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Joy (2015) Film Review

HaydnSpurrell HaydnSpurrell If Jennifer Lawrence had anything left to prove with her abilities as an actress, then she delivers in spades in her latest pairing with a handful of frequent collaborators. As the latest in David O. Russell's expanding library of star-powered drama's though, not everything works as smoothly as his past projects.

As a "multi-generational fable", as he puts it, Joy falls a little short. It's a fancy tagline for a film that follows the rise of a young woman and mother of two from broke and near-homeless to the entrepreneur she'd grow to be (as evidenced by the true life character of Joy Mangano).

The film incorporates many of Russell's common artistic tendencies, not least of all his revered trio of Lawrence, Bradley Cooper, and Robert De Niro. Cooper's introduction is a clear-cut example of Russell's love of emphasising his characters (and actors), arcing the camera around their faces or zooming in steadily. Giving his characters an entrance is something he rarely fails to do. He even, deliberately, stalls the arrival of Lawrence for the purpose of both an entrance, and also a framing device.

While Cooper's role is relatively small in comparison to other recent roles, he and Lawrence's screen-time together is arguably the standout factor of Joy. Much has been said about their chemistry, and again it feels as though the electricity is bouncing in every direction from the centre of their relationship on screen. This time, it's entirely a business relationship, though their support of and reliance on one another is a warming reminder of the bond each actor shares on set.

De Niro is funny and lively as Joy's father, though the character gets away from the script a little. That's perhaps where the problems begin. Joy is the support beam holding her broad and dysfunctional family together (her useless mother, ex-husband, two children, loving grandmother, rounded out with her father near the beginning). Her best friend Jackie (Dascha Polanco), her half-sister Peggy (Elisabeth Rohm) and her father's new partner Trudy (Isabella Rossellini) burst in through the walls as entities from outside the family home, bulking up an already bursting list of characters.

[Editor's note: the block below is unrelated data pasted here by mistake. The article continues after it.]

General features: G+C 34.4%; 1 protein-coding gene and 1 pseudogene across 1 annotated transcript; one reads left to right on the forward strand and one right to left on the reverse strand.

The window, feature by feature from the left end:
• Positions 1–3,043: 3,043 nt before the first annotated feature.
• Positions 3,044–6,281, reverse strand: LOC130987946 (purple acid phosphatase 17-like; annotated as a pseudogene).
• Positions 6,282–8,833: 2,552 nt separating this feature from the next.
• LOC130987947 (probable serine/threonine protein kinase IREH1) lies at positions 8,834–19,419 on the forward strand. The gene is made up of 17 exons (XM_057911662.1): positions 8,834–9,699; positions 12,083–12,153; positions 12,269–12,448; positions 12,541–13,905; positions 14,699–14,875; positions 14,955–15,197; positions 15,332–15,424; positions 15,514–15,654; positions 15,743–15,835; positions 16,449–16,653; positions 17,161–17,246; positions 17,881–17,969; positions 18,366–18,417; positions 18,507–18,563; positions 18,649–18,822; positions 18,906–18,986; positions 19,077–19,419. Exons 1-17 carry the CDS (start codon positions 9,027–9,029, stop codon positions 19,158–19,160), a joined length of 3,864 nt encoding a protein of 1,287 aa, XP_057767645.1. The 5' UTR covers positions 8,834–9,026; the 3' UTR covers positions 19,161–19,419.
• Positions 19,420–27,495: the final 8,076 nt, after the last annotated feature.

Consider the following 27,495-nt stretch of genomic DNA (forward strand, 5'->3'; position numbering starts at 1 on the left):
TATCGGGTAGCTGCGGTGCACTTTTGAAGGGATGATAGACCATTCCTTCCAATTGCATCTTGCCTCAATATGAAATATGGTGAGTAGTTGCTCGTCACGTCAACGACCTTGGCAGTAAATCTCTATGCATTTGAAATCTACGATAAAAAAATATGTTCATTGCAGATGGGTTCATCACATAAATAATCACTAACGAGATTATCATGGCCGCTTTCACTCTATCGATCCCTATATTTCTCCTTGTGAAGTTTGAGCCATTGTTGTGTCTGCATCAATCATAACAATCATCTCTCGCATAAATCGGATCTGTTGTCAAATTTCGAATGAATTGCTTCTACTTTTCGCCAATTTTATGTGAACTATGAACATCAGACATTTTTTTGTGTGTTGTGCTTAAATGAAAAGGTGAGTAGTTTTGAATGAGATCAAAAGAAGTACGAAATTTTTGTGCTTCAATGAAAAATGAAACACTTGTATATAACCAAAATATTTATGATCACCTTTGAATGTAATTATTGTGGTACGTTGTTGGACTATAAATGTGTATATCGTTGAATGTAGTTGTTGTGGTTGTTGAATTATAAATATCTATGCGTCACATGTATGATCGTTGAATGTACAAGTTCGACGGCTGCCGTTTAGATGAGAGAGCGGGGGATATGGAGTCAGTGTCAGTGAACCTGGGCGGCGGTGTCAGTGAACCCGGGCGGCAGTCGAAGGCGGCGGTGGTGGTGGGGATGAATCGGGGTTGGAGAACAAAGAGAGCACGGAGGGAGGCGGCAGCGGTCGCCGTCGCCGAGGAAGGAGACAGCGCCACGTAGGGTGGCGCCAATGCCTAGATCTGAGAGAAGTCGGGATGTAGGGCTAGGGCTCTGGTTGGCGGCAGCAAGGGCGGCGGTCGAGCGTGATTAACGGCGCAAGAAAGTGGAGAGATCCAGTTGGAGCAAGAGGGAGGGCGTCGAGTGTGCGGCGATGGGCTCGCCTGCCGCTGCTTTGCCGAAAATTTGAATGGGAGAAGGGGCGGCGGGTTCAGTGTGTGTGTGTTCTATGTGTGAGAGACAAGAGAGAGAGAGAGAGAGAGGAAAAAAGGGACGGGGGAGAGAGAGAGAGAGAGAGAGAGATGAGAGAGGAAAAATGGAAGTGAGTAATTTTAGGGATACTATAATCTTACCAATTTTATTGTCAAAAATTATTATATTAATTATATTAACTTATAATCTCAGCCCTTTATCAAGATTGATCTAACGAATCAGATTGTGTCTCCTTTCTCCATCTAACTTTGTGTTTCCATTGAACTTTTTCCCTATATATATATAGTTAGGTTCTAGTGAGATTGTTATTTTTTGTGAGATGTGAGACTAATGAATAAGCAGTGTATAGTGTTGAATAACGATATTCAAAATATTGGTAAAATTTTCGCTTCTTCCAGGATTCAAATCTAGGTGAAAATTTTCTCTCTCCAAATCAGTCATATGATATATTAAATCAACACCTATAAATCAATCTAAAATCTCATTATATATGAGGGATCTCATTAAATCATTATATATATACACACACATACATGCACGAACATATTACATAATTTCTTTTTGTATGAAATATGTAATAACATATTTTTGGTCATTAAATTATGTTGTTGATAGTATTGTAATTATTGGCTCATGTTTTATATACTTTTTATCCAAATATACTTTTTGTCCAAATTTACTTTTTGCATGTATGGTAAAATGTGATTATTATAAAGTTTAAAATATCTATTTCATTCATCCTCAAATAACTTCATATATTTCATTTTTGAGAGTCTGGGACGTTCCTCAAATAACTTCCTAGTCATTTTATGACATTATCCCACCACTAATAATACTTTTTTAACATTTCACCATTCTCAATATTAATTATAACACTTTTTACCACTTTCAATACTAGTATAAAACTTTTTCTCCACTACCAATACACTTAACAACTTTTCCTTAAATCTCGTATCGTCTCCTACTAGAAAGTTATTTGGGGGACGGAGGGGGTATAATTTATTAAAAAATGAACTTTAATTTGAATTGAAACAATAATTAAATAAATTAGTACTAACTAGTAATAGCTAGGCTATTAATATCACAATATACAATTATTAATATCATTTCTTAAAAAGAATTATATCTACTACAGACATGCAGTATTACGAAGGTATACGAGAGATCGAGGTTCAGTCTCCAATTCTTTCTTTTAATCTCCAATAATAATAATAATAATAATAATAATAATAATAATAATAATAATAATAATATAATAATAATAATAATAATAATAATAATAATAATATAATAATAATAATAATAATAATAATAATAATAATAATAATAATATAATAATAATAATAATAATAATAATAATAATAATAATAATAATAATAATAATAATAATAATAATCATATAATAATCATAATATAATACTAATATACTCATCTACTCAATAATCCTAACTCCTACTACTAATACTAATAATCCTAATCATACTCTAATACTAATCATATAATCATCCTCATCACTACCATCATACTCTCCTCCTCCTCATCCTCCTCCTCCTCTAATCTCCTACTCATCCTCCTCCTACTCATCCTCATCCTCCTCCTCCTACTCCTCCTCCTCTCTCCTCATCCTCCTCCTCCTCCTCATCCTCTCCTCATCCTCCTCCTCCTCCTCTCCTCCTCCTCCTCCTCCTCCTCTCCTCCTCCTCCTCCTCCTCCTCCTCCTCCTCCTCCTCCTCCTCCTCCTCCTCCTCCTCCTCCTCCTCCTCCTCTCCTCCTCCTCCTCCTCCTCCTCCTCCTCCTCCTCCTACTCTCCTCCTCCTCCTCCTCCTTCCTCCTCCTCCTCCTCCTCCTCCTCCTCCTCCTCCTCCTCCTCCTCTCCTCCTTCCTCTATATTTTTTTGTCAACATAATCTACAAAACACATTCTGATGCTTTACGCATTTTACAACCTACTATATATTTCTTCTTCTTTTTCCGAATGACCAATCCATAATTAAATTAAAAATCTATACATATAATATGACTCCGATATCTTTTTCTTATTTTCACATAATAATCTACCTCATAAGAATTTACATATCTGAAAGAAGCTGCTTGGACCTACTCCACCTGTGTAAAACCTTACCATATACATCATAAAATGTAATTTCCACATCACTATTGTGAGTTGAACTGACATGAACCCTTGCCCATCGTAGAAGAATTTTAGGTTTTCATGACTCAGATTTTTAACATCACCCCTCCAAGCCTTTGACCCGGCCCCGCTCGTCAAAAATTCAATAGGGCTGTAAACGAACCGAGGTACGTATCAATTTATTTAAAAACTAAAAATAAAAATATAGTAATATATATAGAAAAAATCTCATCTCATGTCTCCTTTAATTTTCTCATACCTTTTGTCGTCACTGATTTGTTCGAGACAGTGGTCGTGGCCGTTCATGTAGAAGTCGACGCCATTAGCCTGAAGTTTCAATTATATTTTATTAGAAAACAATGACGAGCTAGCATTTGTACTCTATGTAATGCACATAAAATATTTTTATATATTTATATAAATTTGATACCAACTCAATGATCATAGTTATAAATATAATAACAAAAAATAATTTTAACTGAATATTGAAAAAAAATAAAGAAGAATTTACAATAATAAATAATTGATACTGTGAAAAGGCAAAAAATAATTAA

Because of this, very few of them get a satisfying exit from the narrative. The very prominent relationship between Joy and her daughter is concluded at a low-point and is never repaired. Her father's role in the film deteriorates until he becomes second fiddle to the domineering voice of Trudy. Peggy is a one-dimensional woman vying for the acceptance and success her half-sister has seemingly 'stolen' from her (petty jealousy is less compelling than the script assumes).

The story itself is stock standard in many respects; Joy is essentially the underdog, and her creation as a driving force behind the narration is a difficult one to sell. But when the script applies her creation to the idea that any creation goes through these same trials (as evidenced through Cooper's tour through the QVC), it becomes less about the product and more about the process. While some have touted that its message, by the time credits roll, argues that money solves everything, it's hard to justify that take away when we consider where Joy started.

Money plays a role in this, just as it does in almost everything. And while it can be seen as a vain catalyst for Joy's mother's happiness by the end (that is entirely undeserved). The first half, at least, of the film, the love within Joy's family is the truly sad and joyous element behind many of the events we witness. Joy's devotion has caused her unhappiness, and her parents can often be frustrating in their unacceptable use of their daughter (and in that use, holding her back from the happiness they should believe she deserves). She's so completely sympathetic that it's impossible not to root for her.